March 11, 2017
An Ode To The Crane Fly
It was an early September day and John Armstrong and I were fishing a way headwater stream in crawford county. We stopped at a bridge we liked and the sun was bright and we thought we wouldn't catch anything. We were very wrong. There was a serious hatch going on. There were scads of adult crane flies flying around. The sun illuminated them and made them look huge.
There was a giant spring just 40 yards up from the bridge we were fishing under. There were scads of trout under the bridge but none were hitting. All of a sudden they turned on and were boiling the surface. John tried three flies with no luck.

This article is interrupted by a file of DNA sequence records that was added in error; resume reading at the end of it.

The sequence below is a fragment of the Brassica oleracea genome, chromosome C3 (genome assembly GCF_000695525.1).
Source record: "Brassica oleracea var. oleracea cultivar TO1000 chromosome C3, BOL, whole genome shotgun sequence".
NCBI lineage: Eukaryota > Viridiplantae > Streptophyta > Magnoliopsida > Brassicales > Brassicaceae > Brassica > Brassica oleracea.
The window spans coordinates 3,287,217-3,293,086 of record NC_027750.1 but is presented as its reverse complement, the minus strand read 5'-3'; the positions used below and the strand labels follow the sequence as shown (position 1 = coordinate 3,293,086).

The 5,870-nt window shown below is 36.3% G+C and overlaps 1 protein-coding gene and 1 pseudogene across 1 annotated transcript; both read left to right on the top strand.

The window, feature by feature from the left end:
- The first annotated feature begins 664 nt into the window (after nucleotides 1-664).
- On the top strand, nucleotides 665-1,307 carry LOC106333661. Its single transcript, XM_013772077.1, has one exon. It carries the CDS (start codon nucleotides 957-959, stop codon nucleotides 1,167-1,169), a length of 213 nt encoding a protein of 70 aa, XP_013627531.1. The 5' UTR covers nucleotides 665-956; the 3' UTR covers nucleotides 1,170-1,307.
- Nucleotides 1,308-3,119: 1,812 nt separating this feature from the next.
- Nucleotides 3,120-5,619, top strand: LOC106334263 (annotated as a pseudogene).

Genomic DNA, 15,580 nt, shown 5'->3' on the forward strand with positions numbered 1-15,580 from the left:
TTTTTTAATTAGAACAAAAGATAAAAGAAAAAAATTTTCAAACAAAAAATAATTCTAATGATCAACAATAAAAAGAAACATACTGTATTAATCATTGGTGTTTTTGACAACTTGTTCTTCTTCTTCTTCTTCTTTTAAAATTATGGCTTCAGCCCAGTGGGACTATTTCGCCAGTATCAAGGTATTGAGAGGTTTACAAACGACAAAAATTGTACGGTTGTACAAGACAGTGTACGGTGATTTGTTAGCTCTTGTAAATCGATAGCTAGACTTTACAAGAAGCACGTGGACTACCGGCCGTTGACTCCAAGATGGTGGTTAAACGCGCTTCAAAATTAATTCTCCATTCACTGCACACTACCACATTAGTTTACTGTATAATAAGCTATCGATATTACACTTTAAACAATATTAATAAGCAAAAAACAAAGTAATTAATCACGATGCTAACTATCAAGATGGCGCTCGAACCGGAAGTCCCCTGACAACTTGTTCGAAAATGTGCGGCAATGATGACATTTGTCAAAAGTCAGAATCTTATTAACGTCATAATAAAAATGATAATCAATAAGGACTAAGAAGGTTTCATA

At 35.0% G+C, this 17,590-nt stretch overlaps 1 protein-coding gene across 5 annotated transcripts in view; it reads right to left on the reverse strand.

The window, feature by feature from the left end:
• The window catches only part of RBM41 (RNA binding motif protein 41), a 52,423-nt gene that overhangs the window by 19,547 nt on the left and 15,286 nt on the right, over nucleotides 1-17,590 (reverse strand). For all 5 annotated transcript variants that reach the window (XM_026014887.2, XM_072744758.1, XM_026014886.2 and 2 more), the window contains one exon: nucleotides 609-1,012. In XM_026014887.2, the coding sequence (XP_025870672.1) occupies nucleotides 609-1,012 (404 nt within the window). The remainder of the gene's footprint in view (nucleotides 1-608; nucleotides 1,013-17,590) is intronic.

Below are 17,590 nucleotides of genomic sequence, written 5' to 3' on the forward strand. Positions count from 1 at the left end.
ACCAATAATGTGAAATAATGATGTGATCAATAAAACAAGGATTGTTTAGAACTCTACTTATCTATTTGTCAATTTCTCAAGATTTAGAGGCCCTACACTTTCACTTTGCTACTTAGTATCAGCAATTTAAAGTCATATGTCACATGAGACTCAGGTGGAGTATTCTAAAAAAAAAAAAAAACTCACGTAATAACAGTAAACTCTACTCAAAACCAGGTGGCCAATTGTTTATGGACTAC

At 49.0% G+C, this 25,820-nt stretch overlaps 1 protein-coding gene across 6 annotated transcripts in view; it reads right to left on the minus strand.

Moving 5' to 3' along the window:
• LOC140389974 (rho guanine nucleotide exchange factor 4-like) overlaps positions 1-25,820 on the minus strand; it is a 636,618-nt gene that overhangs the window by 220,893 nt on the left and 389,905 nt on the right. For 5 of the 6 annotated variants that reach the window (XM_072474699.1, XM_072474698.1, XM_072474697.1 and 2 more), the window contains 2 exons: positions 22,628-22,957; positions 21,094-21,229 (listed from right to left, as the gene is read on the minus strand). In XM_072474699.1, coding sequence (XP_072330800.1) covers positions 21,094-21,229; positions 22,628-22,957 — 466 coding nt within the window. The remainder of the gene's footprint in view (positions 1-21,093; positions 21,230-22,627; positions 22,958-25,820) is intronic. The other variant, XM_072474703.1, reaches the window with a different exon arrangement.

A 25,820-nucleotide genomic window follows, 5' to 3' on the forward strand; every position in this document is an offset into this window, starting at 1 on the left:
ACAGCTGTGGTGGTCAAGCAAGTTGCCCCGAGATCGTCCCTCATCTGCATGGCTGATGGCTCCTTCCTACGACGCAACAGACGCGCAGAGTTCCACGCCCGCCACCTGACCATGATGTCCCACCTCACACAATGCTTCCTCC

My friend John picked a leatherback crane fly off the surface and he switched to a yellow soft hackle fly. He put some goo he called it on the fly to make it subsurface barely. In the film he called it. The fly mimics the ribbed bodied worm/grub. The hackle mimics the spindly legs of the emerging adult crane fly from the leatherback. The goo keeps the emerging fly where it needs to be struggling to shed the casing.
I swear we caught every trout under that bridge twice. Between the two of us we caught 45 trout and didn't take a step forward or back.
All of a sudden they turned off. We decided that there were cows in the water cress near the spring and they kicked out the worm like leatherbacks.
I went upstream and kicked around in water cress and the magic turned on again and we caught another 15 trout. The trout literally destroyed John's yellow soft hackle and he had to change to an orange.